Five California hospitals were fined a total of $675,000 last week for failing to secure patient data, a development that signals a change in how state and federal governments are starting to hold companies and organizations accountable for their data security practices.

Last week, the California Department of Public Health (CDPH) invoked the penalties outlined in Section 1280.15 of the Golden State's Health and Safety Code. The legislation, which was passed in 2008, calls for an administrative penalty of $25,000 for the first breach of a patient's medical information and a penalty of up to $17,500 for each subsequent breach of other patients' data.

Community Hospital of San Bernardino, Calif., was assessed fines totaling $325,000 for failing to prevent the unauthorized access of 207 patients' medical records in two separate incidents.


For years, hospitals and medical centers have been hammered by one data breach incident after another. In most cases, the information is exposed by the loss of a laptop or a removable storage drive.

Regardless, this latest round of fines signals a new trend in how government agencies are ratcheting up the pressure on private-sector companies to not only notify people when their information is compromised, but to take proactive procedural and technological steps to prevent the breaches from occurring in the first place.

In April, Washington became the third state to pass a law that allows banks to recover costs and damages from retailers and credit card processors that suffer data breaches stemming from a failure to comply with the Payment Card Industry (PCI) standards.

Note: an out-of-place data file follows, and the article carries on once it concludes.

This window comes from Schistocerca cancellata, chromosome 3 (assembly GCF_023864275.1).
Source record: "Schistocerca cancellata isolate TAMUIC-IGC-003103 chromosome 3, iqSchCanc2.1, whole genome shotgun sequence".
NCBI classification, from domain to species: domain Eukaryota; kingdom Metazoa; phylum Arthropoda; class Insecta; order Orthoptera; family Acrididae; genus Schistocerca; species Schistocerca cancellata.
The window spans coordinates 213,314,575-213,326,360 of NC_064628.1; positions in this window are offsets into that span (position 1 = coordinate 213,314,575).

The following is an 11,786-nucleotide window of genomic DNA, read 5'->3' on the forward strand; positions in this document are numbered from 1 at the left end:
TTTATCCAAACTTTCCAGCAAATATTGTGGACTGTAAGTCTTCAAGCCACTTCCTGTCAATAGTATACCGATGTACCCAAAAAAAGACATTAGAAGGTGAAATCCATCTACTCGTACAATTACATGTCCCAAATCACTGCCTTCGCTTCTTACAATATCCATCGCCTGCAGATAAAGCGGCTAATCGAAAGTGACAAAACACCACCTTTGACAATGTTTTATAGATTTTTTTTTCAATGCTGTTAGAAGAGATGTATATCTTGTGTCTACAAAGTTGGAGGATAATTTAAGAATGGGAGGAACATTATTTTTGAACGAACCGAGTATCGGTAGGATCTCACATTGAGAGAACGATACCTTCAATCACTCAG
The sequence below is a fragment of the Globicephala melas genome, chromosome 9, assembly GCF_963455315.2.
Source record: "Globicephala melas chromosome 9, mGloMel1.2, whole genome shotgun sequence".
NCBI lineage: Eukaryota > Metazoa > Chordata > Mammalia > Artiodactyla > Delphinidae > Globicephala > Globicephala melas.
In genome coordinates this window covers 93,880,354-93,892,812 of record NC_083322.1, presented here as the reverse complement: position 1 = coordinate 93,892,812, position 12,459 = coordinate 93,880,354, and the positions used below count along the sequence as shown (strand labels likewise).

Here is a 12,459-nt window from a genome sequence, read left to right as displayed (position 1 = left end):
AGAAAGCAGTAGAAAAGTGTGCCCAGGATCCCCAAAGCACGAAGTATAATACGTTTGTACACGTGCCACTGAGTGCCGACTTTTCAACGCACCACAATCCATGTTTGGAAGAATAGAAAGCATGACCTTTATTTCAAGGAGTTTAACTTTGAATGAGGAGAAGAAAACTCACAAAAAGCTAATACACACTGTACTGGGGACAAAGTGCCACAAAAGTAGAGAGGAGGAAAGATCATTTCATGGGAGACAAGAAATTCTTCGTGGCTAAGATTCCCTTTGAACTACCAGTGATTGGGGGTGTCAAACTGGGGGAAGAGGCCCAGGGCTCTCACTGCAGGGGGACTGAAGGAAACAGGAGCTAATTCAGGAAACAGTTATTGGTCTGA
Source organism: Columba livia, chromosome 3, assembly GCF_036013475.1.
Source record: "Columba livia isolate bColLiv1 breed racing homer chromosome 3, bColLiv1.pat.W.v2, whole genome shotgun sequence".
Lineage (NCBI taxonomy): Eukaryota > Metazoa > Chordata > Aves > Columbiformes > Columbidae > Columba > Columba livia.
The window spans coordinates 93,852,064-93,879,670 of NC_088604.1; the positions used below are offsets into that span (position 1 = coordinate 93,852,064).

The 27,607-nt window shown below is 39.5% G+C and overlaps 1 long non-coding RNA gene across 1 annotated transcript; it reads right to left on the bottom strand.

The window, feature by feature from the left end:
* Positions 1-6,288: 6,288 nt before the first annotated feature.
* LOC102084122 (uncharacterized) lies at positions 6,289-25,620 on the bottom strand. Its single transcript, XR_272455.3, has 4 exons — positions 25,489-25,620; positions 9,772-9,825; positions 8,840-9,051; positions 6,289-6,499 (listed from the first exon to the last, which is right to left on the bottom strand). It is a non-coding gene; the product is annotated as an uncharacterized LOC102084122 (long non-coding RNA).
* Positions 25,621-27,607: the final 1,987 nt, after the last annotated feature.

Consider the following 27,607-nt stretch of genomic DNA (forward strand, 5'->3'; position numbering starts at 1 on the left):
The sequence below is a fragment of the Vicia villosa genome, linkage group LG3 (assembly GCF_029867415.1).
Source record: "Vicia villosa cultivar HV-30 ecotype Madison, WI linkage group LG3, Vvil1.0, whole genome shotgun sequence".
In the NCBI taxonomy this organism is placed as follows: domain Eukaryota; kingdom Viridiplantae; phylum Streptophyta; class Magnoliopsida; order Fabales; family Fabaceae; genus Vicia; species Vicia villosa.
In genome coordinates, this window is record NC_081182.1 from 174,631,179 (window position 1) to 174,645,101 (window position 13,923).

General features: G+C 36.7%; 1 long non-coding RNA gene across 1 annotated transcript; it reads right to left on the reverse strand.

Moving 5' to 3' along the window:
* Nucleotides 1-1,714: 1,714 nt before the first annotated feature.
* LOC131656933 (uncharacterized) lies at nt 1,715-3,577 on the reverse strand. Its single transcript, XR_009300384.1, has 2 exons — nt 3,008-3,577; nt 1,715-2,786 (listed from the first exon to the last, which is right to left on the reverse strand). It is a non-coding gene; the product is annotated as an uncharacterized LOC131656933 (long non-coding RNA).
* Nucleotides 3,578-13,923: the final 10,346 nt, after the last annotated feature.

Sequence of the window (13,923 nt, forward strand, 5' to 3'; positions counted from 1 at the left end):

Independent security research firms claim identity theft cost American consumers and companies more than $54 billion last year and directly impacted more than 11.1 million adults, up 12 percent from 2008.

But without a hammer for governments to truly penalize companies and make data security a fiscal imperative, a large swath of companies -- particularly small and mid-sized businesses selling goods and services online -- have failed to invest in the latest security software applications or train their employees to prevent data from slipping through the cracks.

In California, Senate Bill 541 (SB 541) and Assembly Bill 211 (AB 211), two punitive pieces of data-security legislation, were signed into law in 2008. Beyond the pricey fines, the statutes compel state watchdog organizations, such as the CDPH to stay on top of leaky hospitals long after the fines are accessed.

The five California hospitals tagged with the fines -- Community Hospital of San Bernardino, Enloe Medical Center in Chico, Rideout Memorial Hospital in Marysville, Ronald Reagan UCLA Medical Center in Los Angeles and San Joaquin Community Hospital in Bakersfield -- must also submit a plan of correction to CDPH within ten working days and implement "a plan of correction" that will thwart future data breach incidents.

"Medical privacy is a fundamental right and a critical component of quality medical care in California," CDPH Director Dr. Mark Horton said in a statement. "We are very concerned with violations of patient confidentiality and their potential harm to the residents of California."

All five hospitals can appeal the administrative penalty by requesting a hearing within ten calendar days of notification.

Larry Barrett is a senior editor at InternetNews.com, the news service of Internet.com, the network for technology professionals.